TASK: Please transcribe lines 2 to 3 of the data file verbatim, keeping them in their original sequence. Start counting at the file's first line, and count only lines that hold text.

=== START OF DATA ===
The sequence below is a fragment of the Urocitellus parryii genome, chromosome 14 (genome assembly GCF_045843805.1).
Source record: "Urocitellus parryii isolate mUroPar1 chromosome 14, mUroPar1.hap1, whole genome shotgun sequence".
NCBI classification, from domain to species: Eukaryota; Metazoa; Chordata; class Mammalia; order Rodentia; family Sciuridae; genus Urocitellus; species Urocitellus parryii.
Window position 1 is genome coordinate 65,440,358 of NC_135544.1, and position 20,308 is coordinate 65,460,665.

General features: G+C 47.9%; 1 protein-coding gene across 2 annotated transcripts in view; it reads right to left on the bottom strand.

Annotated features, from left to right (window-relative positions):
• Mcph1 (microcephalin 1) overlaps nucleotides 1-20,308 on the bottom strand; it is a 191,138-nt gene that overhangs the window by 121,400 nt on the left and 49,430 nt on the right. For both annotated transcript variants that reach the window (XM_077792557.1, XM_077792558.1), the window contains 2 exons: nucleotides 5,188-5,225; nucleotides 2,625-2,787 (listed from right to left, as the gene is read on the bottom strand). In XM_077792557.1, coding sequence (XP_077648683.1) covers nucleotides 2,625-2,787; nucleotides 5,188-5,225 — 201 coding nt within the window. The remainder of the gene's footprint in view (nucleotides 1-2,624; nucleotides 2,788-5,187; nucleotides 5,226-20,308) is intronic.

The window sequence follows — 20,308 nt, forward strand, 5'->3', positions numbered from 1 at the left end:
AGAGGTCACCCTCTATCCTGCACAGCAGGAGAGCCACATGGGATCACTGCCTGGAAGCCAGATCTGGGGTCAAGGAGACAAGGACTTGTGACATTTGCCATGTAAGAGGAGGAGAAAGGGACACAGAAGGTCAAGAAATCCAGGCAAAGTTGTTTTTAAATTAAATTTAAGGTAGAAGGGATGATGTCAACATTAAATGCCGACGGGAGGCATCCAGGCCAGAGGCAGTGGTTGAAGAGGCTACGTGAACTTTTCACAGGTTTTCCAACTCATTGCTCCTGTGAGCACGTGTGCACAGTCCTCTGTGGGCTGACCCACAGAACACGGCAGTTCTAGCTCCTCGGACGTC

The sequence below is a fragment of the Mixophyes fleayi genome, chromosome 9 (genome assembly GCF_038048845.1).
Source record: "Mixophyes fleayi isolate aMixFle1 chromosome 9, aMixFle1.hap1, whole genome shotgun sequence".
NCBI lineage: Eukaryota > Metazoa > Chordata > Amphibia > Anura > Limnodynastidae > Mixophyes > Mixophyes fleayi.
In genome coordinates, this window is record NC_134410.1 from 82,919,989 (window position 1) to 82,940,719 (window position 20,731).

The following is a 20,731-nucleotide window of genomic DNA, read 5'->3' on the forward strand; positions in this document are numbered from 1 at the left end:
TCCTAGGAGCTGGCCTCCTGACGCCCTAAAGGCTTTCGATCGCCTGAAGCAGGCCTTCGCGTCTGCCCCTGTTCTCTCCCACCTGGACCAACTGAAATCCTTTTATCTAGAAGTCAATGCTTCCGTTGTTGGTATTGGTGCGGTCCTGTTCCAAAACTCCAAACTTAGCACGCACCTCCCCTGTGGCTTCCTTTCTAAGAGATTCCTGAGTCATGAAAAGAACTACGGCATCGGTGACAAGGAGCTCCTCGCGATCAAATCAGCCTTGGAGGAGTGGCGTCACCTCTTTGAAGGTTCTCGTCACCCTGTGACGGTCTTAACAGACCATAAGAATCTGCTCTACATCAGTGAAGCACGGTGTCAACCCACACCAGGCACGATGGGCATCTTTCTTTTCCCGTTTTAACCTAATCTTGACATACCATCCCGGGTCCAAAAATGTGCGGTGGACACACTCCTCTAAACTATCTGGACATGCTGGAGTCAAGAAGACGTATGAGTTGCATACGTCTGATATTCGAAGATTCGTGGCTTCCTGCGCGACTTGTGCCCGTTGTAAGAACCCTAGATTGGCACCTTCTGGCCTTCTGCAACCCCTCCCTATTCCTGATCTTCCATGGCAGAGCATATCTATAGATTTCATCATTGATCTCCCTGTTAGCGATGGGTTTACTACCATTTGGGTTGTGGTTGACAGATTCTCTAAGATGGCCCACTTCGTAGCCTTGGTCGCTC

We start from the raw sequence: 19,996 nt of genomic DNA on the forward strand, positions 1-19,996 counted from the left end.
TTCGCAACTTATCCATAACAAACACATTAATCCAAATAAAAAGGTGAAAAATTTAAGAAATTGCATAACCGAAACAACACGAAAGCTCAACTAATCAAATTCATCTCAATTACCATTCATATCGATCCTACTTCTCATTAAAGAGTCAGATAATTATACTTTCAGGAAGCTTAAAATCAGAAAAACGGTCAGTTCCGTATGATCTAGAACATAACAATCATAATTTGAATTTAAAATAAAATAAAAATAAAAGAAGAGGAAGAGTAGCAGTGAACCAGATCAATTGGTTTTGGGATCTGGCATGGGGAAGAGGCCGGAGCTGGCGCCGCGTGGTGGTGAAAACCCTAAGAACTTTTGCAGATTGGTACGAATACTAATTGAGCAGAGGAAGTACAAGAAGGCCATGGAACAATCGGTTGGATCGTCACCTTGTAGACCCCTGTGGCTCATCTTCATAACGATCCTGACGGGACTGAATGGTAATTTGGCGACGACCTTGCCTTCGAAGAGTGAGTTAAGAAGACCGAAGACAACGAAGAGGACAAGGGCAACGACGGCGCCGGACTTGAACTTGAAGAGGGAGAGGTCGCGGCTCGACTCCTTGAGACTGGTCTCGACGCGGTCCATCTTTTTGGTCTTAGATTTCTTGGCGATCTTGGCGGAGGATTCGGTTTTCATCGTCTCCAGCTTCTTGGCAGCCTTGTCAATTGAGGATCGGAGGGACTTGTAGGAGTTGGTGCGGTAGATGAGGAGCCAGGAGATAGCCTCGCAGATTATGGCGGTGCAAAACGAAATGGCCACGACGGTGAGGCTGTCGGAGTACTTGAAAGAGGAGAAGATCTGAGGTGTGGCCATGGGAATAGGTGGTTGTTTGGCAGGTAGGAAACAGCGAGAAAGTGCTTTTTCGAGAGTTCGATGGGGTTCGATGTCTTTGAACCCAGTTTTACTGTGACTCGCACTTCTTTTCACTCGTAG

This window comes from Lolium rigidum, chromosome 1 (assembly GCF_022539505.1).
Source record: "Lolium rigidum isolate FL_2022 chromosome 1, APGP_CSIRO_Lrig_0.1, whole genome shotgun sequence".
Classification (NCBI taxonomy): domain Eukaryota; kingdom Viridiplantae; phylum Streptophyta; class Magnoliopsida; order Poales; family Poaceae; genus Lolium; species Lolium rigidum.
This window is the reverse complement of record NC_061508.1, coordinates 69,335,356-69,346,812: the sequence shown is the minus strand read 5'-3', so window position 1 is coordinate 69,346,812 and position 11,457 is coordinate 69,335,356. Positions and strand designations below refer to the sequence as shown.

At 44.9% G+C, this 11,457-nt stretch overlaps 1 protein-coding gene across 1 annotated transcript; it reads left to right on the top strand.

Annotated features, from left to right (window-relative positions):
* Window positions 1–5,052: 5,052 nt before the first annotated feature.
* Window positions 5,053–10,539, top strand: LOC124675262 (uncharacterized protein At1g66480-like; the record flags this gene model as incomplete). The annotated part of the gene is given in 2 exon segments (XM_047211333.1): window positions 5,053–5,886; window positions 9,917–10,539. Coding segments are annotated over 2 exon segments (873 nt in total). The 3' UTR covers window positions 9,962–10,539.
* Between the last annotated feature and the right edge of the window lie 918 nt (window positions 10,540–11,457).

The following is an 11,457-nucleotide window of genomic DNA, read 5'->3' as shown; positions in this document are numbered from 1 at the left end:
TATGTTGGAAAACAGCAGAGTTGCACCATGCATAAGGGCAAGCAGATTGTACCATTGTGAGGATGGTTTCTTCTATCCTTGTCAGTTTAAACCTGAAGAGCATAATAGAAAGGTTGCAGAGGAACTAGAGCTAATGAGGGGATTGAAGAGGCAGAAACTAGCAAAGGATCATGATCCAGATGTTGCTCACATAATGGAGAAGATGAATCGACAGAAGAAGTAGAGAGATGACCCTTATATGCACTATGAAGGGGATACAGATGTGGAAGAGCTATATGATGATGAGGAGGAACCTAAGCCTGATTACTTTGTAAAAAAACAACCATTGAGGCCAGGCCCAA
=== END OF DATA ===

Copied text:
Source record: "Urocitellus parryii isolate mUroPar1 chromosome 14, mUroPar1.hap1, whole genome shotgun sequence".
NCBI classification, from domain to species: Eukaryota; Metazoa; Chordata; class Mammalia; order Rodentia; family Sciuridae; genus Urocitellus; species Urocitellus parryii.